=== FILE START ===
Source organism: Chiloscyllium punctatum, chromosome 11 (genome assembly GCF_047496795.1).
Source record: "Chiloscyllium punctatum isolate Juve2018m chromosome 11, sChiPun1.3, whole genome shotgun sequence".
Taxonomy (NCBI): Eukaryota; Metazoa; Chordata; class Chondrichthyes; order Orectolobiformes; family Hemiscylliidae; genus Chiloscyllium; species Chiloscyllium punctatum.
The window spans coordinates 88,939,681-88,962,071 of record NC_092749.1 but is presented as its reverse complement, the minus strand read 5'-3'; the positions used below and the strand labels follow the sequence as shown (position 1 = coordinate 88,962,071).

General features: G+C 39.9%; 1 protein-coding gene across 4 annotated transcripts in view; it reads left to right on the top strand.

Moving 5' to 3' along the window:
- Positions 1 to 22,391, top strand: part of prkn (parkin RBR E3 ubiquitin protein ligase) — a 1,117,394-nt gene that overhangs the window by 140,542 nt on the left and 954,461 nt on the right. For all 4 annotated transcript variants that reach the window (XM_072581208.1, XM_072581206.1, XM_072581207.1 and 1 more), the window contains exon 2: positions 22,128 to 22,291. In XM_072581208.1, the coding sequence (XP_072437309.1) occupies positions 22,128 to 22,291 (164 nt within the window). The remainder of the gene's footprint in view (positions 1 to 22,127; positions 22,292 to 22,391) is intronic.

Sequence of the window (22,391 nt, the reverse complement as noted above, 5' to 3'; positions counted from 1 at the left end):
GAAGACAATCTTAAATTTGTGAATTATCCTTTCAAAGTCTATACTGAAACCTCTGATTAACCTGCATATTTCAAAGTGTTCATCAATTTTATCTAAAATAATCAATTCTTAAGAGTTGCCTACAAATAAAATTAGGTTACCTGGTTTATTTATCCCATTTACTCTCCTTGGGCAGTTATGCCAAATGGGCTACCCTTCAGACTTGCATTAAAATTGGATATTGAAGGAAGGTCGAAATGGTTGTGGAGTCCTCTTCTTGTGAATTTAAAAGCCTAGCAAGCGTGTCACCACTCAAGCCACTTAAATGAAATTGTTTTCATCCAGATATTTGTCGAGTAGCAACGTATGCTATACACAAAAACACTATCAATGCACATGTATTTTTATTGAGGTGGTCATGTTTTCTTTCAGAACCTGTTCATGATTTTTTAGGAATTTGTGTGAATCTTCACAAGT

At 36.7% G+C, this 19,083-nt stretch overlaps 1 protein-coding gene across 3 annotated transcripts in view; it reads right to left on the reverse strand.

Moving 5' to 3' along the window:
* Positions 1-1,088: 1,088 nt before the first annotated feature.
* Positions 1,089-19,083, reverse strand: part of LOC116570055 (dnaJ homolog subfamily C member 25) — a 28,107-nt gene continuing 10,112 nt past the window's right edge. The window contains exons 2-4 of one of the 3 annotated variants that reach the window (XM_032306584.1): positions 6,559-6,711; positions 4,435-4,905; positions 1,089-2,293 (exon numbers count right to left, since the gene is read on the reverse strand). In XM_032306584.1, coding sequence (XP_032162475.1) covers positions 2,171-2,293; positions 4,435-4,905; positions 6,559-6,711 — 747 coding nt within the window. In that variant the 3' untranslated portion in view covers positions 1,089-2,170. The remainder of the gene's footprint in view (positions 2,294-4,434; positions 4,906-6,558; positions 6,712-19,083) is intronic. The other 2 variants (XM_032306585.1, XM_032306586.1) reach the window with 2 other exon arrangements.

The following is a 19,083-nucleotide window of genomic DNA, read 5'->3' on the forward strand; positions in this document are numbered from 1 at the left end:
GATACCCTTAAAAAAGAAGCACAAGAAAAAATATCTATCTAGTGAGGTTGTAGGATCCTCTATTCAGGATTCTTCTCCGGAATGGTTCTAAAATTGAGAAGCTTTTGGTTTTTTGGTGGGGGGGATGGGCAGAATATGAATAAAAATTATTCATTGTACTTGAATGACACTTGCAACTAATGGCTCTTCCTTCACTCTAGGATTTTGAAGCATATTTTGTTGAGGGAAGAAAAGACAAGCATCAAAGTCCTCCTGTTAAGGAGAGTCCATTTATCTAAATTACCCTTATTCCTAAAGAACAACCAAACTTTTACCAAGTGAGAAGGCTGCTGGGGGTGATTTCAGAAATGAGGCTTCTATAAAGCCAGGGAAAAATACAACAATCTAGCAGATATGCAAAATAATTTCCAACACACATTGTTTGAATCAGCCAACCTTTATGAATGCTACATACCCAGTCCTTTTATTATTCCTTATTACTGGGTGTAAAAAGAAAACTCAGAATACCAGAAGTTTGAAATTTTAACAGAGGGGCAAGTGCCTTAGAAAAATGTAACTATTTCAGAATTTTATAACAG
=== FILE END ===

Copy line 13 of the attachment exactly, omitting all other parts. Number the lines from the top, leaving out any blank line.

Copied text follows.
* Positions 1,089-19,083, reverse strand: part of LOC116570055 (dnaJ homolog subfamily C member 25) — a 28,107-nt gene continuing 10,112 nt past the window's right edge. The window contains exons 2-4 of one of the 3 annotated variants that reach the window (XM_032306584.1): positions 6,559-6,711; positions 4,435-4,905; positions 1,089-2,293 (exon numbers count right to left, since the gene is read on the reverse strand). In XM_032306584.1, coding sequence (XP_032162475.1) covers positions 2,171-2,293; positions 4,435-4,905; positions 6,559-6,711 — 747 coding nt within the window. In that variant the 3' untranslated portion in view covers positions 1,089-2,170. The remainder of the gene's footprint in view (positions 2,294-4,434; positions 4,906-6,558; positions 6,712-19,083) is intronic. The other 2 variants (XM_032306585.1, XM_032306586.1) reach the window with 2 other exon arrangements.